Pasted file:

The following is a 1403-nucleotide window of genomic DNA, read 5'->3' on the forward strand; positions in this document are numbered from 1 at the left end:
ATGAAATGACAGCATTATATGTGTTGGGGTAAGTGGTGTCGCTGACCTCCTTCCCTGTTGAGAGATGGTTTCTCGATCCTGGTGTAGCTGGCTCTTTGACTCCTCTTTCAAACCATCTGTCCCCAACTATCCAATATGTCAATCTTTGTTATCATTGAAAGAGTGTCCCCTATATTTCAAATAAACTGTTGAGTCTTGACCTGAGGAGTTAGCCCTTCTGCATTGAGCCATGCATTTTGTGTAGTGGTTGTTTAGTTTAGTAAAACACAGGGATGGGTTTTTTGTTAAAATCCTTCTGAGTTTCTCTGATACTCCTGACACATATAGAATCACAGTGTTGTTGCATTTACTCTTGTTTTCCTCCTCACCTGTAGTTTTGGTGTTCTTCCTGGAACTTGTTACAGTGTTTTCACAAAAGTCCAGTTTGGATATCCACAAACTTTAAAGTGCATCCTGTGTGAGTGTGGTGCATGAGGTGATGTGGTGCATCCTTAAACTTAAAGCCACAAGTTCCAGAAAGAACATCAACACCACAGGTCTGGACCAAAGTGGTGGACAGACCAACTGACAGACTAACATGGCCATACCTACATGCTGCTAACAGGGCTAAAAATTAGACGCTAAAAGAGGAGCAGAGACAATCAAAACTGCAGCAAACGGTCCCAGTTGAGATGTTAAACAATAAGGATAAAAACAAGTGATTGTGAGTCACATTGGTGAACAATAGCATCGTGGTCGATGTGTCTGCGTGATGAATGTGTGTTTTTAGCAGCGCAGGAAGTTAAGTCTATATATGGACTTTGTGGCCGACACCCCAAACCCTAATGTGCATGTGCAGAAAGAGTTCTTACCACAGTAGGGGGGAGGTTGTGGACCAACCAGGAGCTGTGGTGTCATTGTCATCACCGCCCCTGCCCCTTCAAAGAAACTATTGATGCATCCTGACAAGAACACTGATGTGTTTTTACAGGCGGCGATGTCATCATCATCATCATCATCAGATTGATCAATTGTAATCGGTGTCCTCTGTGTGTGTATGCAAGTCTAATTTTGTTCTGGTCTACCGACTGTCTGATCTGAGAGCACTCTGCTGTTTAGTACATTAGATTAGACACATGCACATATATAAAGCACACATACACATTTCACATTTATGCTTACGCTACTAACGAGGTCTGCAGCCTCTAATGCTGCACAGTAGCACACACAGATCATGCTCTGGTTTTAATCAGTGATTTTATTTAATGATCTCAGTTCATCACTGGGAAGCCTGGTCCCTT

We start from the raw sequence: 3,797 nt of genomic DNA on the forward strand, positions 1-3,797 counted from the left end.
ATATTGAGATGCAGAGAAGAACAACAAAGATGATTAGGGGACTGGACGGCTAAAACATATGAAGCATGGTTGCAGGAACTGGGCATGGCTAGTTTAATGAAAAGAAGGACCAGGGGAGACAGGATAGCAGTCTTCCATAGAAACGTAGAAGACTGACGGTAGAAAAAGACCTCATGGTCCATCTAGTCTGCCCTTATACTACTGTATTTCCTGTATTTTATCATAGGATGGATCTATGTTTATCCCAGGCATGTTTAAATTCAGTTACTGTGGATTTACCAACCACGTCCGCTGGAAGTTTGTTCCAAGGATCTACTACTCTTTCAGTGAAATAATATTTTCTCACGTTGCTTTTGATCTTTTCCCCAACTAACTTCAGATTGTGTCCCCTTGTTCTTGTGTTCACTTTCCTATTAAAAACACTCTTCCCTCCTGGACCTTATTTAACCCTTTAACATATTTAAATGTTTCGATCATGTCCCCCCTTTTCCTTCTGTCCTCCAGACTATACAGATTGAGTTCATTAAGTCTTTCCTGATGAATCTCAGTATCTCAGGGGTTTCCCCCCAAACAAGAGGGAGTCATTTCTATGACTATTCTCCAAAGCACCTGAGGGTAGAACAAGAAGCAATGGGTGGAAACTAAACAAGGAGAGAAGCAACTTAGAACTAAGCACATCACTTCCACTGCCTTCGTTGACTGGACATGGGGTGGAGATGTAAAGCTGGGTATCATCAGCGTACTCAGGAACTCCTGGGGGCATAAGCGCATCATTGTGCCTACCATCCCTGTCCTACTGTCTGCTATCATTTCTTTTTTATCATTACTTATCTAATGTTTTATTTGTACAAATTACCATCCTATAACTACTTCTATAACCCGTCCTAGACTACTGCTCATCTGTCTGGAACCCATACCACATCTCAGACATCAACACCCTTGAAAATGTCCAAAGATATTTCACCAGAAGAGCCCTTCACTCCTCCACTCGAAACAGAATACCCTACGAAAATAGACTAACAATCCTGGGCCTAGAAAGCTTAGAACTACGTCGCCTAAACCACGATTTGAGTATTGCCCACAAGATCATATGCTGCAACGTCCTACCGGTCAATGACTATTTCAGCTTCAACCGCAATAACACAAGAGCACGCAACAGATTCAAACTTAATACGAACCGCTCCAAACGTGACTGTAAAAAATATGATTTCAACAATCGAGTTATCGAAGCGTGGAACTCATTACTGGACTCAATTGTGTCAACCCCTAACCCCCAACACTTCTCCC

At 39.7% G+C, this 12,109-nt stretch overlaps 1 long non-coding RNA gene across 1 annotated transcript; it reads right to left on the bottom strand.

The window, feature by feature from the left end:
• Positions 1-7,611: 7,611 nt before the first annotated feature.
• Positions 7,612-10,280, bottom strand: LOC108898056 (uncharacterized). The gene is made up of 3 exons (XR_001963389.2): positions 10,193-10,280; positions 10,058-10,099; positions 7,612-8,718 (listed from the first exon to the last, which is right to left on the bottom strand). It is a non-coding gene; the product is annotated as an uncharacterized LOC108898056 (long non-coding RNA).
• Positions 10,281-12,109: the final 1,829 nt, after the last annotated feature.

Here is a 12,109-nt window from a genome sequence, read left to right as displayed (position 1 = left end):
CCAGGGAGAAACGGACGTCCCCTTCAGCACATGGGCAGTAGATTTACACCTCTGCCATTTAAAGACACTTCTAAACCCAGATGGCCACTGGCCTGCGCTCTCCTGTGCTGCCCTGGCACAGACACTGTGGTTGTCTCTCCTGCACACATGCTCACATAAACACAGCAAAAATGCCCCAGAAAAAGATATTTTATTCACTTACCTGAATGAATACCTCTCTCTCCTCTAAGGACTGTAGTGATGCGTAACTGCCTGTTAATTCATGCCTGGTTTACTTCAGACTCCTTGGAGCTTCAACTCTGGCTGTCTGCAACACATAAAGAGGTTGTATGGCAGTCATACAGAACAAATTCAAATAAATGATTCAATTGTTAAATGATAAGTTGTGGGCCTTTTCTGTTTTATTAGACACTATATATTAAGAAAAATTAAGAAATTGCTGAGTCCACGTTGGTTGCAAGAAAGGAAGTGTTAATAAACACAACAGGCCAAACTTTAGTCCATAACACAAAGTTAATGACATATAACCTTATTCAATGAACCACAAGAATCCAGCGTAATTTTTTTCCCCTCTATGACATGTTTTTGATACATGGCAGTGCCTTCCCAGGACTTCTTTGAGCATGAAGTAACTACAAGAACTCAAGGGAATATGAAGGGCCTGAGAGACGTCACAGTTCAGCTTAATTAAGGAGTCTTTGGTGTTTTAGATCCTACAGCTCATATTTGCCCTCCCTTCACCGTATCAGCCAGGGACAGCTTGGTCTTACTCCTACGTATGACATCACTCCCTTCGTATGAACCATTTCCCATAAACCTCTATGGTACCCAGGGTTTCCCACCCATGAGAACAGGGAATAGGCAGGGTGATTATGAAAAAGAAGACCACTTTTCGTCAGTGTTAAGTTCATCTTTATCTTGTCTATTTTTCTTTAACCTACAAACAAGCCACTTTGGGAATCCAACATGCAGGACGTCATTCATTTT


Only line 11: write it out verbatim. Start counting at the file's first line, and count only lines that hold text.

CCAGGGAGAAACGGACGTCCCCTTCAGCACATGGGCAGTAGATTTACACCTCTGCCATTTAAAGACACTTCTAAACCCAGATGGCCACTGGCCTGCGCTCTCCTGTGCTGCCCTGGCACAGACACTGTGGTTGTCTCTCCTGCACACATGCTCACATAAACACAGCAAAAATGCCCCAGAAAAAGATATTTTATTCACTTACCTGAATGAATACCTCTCTCTCCTCTAAGGACTGTAGTGATGCGTAACTGCCTGTTAATTCATGCCTGGTTTACTTCAGACTCCTTGGAGCTTCAACTCTGGCTGTCTGCAACACATAAAGAGGTTGTATGGCAGTCATACAGAACAAATTCAAATAAATGATTCAATTGTTAAATGATAAGTTGTGGGCCTTTTCTGTTTTATTAGACACTATATATTAAGAAAAATTAAGAAATTGCTGAGTCCACGTTGGTTGCAAGAAAGGAAGTGTTAATAAACACAACAGGCCAAACTTTAGTCCATAACACAAAGTTAATGACATATAACCTTATTCAATGAACCACAAGAATCCAGCGTAATTTTTTTCCCCTCTATGACATGTTTTTGATACATGGCAGTGCCTTCCCAGGACTTCTTTGAGCATGAAGTAACTACAAGAACTCAAGGGAATATGAAGGGCCTGAGAGACGTCACAGTTCAGCTTAATTAAGGAGTCTTTGGTGTTTTAGATCCTACAGCTCATATTTGCCCTCCCTTCACCGTATCAGCCAGGGACAGCTTGGTCTTACTCCTACGTATGACATCACTCCCTTCGTATGAACCATTTCCCATAAACCTCTATGGTACCCAGGGTTTCCCACCCATGAGAACAGGGAATAGGCAGGGTGATTATGAAAAAGAAGACCACTTTTCGTCAGTGTTAAGTTCATCTTTATCTTGTCTATTTTTCTTTAACCTACAAACAAGCCACTTTGGGAATCCAACATGCAGGACGTCATTCATTTT